- Hi Everyone,
I have to get my .02 cents worth in concerning the critiques of the gallery.
I think positive critiques can be helpful and some people are just naturally
soft or positive, however you want to look at it. But, why would this stop
the people who want to give tougher critiques from commenting?
There will always be those who are tough with their critiques and bless
them, they are helpful if their comments are truly given in the spirit of
Unfortunately, there will always be those in life who can be cruel. I find
that being harsh is rarely helpful and some people don't seem to understand
when they cross the line between being tough and being cruel.
I stopped critiquing because more time was spent on critiquing my critiques
than the work in the gallery.
- KlausHi John,Thank you very much for the comment.On Sat, Aug 16, 2014 at 2:22 PM, John Palcewski <palcewski@...> wrote:
Chris Strevens, The garden to the death house Budapest. How appropriate the position of the sun, casting them all in shadows, conspires to fit the title. This could be the place you have to go to get your schizophrenia meds prescription refilled, or perhaps to get food stamps. Verrry depressing. But then attractive in a perverse way.
Bob McCulloch, Bouys on the Rocks. This has a feel that does not at all suggest anything nautical, although they clearly are bouys. A tangled jumble of disparate shapes and colors. Somebody ought to get over there and get things organized, cleaned up. Looks like the neighborhood is going to hell.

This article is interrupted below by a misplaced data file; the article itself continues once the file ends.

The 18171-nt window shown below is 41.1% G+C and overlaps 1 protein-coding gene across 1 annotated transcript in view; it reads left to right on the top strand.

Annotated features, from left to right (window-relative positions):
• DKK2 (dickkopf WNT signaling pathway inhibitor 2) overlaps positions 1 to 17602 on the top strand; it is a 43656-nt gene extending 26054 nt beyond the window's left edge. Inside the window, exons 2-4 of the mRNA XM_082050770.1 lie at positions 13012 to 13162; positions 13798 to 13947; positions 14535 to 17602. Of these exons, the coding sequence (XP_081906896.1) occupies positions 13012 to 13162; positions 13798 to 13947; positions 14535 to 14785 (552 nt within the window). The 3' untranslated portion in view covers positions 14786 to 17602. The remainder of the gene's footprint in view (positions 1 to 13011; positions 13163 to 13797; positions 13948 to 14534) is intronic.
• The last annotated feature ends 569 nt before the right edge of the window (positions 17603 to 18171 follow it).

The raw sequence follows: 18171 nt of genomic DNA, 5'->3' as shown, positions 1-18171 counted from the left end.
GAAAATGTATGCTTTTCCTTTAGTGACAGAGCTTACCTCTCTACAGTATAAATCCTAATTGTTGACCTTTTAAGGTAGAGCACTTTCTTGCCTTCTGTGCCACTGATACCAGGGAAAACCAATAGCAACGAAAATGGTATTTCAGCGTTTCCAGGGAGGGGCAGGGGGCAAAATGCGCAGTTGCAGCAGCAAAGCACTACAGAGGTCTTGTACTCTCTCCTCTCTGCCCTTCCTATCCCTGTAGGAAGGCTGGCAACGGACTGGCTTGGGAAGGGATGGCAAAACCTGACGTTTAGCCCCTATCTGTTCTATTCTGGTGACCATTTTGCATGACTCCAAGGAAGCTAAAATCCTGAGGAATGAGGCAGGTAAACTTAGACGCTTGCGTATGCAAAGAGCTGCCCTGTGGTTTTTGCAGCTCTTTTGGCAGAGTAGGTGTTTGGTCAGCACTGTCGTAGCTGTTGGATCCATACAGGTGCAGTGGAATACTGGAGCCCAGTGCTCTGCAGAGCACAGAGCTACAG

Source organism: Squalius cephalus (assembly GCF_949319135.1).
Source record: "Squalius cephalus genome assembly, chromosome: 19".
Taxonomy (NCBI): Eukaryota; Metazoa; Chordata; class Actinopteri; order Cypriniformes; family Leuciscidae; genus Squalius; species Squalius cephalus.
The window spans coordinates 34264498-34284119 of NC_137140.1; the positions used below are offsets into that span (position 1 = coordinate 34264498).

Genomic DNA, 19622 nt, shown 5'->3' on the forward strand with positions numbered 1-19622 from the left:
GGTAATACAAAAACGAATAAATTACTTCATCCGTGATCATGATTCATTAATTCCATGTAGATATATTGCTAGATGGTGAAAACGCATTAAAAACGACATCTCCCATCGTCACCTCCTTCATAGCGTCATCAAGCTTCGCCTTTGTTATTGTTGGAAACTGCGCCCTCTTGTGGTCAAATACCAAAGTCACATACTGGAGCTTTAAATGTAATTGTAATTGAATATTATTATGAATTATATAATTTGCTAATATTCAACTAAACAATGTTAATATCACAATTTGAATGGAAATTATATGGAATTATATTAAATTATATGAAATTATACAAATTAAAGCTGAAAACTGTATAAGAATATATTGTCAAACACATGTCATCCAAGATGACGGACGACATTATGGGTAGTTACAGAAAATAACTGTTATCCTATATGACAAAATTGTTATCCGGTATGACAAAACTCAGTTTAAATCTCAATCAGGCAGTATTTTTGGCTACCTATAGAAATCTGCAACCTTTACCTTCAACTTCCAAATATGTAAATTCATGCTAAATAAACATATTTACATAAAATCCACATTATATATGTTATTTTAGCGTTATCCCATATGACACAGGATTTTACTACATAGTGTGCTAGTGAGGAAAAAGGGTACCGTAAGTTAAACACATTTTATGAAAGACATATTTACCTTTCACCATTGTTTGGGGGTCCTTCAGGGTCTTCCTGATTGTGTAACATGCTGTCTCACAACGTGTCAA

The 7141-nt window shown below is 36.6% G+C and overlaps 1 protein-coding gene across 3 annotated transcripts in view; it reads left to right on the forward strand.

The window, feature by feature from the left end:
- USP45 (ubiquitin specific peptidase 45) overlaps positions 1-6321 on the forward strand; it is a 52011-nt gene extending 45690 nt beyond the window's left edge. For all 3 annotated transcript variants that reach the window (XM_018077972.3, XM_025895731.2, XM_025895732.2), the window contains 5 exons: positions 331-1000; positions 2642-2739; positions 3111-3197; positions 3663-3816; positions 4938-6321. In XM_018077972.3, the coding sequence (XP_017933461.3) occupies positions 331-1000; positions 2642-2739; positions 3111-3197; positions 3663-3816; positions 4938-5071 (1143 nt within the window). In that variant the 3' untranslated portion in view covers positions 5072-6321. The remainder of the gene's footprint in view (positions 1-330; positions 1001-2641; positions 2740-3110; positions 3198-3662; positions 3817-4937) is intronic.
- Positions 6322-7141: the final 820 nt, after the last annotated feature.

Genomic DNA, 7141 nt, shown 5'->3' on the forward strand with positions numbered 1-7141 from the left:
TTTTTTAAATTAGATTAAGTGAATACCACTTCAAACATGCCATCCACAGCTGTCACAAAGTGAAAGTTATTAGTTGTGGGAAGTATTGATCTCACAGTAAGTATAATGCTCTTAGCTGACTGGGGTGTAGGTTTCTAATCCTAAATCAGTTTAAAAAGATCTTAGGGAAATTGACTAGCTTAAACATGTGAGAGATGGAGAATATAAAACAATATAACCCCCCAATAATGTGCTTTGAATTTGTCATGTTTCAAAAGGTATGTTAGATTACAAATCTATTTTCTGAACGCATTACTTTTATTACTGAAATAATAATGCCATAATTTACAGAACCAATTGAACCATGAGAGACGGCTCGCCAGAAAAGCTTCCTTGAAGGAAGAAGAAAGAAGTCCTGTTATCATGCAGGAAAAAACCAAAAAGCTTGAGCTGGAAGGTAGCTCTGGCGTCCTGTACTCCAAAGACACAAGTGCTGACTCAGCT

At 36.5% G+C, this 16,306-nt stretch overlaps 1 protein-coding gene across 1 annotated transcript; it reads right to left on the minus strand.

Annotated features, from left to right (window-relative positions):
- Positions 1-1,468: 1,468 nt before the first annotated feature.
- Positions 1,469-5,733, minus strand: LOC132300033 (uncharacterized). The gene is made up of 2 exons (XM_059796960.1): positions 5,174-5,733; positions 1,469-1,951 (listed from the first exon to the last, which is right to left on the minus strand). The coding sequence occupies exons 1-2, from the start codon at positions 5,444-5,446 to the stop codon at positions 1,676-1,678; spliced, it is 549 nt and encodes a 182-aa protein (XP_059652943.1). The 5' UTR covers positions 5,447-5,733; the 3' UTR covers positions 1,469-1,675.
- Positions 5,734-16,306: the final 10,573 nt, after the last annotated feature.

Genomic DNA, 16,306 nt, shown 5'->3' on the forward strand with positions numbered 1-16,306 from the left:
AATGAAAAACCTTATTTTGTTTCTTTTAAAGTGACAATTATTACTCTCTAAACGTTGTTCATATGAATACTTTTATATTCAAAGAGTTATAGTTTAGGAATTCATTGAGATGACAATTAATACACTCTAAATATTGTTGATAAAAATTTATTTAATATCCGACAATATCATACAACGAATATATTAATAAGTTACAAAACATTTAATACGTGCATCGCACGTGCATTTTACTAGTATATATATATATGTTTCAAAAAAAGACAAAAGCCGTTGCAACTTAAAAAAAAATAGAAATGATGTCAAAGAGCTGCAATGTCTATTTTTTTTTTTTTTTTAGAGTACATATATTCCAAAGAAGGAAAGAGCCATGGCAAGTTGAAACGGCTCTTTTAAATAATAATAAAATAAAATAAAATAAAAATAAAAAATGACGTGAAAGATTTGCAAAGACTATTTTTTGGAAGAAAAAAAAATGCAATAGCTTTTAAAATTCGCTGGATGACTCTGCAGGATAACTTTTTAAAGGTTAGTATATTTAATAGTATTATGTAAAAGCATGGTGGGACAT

Dan Mitchell, Still Life. I don't know if it's appropriate to mention this, but the very first thought that came to my mind was: I understand, though not from direct personal experience, that some women use cucumbers in a very intimate way, but this one--if indeed it's a cucumber--would certainly cause them distress. As for the three other things, they suggest garlic, but then on closer examination they're something else. What could they be? Don't ask me.
Klaus Knuth, Comfort in the Long Run. The frame does nothing for the image. And the out-of-focus tombstone seems at odds with the crispness of the building and sign. The interest of the image rests entirely on the fact that somebody actually put up a hotel right next to a graveyard. Which means EVERYTHING should be in focus, IMHO.